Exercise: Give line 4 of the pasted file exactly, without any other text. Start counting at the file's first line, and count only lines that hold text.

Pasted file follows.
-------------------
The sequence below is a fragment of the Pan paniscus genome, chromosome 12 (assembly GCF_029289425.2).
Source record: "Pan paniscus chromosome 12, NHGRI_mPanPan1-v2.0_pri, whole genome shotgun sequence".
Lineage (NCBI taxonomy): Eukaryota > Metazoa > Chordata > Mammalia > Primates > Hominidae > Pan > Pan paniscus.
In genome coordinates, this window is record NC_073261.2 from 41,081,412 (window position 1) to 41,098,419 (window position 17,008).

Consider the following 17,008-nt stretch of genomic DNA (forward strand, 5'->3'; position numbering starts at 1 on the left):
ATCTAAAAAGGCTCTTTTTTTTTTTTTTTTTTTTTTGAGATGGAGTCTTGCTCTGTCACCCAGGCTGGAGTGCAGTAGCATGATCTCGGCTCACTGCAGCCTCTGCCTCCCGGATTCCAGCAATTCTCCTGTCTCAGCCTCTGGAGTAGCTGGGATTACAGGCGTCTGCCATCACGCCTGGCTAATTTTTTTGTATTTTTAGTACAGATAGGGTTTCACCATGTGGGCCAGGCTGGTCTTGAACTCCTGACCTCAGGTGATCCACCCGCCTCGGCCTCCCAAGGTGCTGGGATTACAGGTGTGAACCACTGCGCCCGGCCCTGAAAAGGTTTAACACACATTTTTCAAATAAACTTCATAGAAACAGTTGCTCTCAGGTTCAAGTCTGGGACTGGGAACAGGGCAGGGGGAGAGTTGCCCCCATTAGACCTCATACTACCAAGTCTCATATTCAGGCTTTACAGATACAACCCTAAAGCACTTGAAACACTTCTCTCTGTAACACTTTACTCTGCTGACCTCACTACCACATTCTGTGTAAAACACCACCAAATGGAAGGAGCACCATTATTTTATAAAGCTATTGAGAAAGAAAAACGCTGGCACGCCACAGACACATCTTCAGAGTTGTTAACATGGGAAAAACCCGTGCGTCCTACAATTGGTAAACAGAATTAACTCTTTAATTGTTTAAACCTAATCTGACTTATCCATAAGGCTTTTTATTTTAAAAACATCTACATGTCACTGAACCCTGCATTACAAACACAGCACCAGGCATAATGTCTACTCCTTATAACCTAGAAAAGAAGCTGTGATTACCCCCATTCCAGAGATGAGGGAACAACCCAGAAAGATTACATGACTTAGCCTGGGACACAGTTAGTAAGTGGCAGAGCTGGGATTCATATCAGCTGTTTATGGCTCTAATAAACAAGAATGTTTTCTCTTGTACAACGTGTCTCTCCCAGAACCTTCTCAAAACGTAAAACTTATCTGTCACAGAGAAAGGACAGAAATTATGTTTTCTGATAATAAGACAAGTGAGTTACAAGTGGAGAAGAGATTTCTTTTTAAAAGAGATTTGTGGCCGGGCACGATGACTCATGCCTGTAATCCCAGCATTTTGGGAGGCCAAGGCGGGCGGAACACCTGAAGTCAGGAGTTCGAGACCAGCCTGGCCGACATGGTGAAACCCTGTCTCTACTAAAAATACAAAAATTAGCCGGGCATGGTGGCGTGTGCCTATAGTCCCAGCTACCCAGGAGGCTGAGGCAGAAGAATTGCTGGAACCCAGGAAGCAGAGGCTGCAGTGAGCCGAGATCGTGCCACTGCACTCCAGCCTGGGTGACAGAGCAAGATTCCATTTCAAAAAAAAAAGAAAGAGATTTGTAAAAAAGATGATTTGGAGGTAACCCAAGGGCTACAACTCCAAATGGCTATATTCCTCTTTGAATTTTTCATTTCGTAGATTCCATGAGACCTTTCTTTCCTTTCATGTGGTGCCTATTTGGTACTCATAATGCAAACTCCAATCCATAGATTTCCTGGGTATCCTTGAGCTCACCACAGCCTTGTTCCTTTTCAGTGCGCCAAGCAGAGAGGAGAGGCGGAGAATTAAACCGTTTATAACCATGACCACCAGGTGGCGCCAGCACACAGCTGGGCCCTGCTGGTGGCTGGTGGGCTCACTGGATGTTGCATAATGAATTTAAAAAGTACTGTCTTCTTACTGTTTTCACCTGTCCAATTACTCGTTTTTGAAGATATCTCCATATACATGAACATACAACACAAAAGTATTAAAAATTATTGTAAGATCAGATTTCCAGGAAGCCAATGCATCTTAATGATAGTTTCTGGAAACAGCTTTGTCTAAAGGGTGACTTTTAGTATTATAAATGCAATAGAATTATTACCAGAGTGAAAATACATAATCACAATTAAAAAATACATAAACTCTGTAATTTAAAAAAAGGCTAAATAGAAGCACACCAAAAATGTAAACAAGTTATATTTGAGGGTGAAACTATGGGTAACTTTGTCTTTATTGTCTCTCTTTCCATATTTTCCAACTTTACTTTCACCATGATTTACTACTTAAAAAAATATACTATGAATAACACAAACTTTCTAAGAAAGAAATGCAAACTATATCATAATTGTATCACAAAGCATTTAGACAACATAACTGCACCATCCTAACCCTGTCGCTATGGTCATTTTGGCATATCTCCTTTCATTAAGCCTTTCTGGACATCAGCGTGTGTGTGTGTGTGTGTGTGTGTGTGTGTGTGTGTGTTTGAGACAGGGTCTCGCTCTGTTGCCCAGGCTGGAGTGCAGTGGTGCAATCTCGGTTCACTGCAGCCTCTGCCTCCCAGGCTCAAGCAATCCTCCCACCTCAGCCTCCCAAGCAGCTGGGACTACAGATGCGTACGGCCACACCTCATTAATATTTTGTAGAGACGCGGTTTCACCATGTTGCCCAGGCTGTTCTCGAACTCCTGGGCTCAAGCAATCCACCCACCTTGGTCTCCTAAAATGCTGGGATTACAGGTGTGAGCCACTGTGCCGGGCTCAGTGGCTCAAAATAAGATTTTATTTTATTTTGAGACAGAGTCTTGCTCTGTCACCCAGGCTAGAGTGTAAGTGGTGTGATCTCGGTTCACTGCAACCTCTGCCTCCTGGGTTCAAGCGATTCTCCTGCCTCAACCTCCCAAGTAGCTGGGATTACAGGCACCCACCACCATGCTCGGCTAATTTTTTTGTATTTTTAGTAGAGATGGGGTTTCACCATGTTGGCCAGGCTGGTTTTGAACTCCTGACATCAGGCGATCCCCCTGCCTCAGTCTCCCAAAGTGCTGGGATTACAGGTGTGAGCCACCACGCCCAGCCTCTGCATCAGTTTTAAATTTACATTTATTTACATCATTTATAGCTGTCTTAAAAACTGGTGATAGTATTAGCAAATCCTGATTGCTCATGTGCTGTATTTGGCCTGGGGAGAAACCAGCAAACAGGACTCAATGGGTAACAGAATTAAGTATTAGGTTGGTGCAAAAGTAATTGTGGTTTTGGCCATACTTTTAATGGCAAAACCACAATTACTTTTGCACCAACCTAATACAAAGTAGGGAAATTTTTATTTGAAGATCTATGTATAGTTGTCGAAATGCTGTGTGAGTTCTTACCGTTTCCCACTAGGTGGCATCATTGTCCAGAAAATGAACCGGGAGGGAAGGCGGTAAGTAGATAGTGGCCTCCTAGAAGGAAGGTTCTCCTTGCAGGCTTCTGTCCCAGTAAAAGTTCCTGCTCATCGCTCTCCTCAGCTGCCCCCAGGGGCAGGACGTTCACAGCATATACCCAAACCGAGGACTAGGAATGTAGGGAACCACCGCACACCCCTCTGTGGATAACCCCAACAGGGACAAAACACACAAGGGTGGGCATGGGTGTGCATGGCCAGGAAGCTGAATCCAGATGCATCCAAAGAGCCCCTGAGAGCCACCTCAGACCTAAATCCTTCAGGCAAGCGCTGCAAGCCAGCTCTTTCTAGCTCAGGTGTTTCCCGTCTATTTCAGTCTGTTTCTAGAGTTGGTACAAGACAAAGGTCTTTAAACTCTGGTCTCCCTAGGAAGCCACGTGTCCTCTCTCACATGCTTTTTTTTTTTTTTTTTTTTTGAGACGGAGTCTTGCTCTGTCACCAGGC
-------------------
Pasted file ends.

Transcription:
In genome coordinates, this window is record NC_073261.2 from 41,081,412 (window position 1) to 41,098,419 (window position 17,008).